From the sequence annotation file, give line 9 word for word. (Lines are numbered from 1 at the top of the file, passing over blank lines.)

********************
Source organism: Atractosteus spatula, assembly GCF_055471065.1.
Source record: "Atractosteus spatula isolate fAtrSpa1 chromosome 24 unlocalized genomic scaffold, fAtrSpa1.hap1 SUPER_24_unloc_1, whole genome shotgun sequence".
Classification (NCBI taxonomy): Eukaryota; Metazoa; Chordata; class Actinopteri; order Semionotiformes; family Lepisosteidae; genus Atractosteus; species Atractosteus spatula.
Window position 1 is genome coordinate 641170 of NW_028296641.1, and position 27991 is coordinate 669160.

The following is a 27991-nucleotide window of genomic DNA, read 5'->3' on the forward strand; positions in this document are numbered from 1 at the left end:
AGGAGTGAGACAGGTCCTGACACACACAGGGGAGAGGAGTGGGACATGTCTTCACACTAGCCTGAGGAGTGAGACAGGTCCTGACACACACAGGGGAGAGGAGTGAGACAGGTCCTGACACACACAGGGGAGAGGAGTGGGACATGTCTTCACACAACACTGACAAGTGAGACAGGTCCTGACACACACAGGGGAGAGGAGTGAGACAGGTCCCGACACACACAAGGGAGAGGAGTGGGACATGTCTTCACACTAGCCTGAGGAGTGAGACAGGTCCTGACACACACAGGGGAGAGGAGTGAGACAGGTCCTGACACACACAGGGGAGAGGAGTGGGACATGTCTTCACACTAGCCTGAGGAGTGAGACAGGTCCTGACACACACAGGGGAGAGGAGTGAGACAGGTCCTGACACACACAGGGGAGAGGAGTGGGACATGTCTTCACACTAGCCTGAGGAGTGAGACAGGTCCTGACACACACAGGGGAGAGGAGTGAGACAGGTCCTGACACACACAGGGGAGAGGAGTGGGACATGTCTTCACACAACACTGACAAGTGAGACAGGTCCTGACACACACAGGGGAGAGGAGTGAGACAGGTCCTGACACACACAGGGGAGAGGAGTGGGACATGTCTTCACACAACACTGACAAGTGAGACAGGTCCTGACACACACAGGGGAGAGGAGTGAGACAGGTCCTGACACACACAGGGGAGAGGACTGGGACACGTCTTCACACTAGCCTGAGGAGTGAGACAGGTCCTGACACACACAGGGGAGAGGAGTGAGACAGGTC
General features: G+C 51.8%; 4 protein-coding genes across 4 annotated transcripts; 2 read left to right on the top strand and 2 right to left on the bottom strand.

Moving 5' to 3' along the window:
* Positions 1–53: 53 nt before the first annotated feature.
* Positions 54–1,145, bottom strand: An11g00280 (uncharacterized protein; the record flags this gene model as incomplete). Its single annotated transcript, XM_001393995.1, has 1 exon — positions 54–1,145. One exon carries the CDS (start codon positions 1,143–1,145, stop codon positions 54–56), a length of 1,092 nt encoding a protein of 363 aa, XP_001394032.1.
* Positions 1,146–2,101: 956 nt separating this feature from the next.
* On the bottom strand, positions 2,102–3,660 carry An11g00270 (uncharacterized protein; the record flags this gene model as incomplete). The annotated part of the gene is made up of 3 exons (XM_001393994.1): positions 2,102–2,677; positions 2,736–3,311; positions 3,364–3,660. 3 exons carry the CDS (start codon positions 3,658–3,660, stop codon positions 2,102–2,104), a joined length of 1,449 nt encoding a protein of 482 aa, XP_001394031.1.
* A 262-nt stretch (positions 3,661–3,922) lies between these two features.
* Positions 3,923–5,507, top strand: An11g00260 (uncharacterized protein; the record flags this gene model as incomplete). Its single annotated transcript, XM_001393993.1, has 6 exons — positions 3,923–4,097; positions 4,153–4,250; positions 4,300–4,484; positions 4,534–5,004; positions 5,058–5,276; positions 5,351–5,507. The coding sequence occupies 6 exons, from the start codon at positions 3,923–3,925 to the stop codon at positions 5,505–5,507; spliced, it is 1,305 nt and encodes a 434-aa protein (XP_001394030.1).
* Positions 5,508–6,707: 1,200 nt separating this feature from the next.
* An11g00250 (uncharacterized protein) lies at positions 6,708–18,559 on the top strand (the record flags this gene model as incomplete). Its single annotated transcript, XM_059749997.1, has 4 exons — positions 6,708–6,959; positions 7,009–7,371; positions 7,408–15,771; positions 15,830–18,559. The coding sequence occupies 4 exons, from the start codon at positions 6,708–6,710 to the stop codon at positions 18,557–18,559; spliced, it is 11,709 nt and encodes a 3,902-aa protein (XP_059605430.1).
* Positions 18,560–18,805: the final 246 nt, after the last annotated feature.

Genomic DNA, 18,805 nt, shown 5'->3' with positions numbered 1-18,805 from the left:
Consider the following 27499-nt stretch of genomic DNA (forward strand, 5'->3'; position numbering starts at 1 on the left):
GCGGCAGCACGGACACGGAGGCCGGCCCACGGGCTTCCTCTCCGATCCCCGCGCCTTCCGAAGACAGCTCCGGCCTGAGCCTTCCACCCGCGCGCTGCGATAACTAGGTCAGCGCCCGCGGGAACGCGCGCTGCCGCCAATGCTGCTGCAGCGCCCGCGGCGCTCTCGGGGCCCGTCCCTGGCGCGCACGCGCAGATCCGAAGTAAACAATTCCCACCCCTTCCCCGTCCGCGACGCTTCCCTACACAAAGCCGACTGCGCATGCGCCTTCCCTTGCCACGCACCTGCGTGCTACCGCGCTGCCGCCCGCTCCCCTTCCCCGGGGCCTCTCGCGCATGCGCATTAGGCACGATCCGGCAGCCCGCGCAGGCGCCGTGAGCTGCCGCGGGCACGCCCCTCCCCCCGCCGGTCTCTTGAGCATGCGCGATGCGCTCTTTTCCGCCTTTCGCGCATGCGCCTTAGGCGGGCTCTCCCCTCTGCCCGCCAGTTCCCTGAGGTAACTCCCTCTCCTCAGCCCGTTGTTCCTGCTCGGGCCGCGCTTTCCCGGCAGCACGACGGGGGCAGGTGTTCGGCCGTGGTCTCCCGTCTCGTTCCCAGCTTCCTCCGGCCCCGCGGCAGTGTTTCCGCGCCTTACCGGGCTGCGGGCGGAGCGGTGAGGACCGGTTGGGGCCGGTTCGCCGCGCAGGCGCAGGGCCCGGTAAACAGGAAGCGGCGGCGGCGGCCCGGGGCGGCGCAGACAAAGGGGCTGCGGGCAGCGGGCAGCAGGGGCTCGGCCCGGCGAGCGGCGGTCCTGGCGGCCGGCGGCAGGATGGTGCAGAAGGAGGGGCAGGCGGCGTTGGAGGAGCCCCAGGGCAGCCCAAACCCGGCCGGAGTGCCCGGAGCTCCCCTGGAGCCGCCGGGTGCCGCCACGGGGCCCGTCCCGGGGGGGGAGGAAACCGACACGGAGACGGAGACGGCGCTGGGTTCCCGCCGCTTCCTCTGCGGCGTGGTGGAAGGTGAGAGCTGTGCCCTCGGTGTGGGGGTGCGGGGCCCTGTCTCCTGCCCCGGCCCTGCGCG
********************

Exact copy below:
* Positions 1–53: 53 nt before the first annotated feature.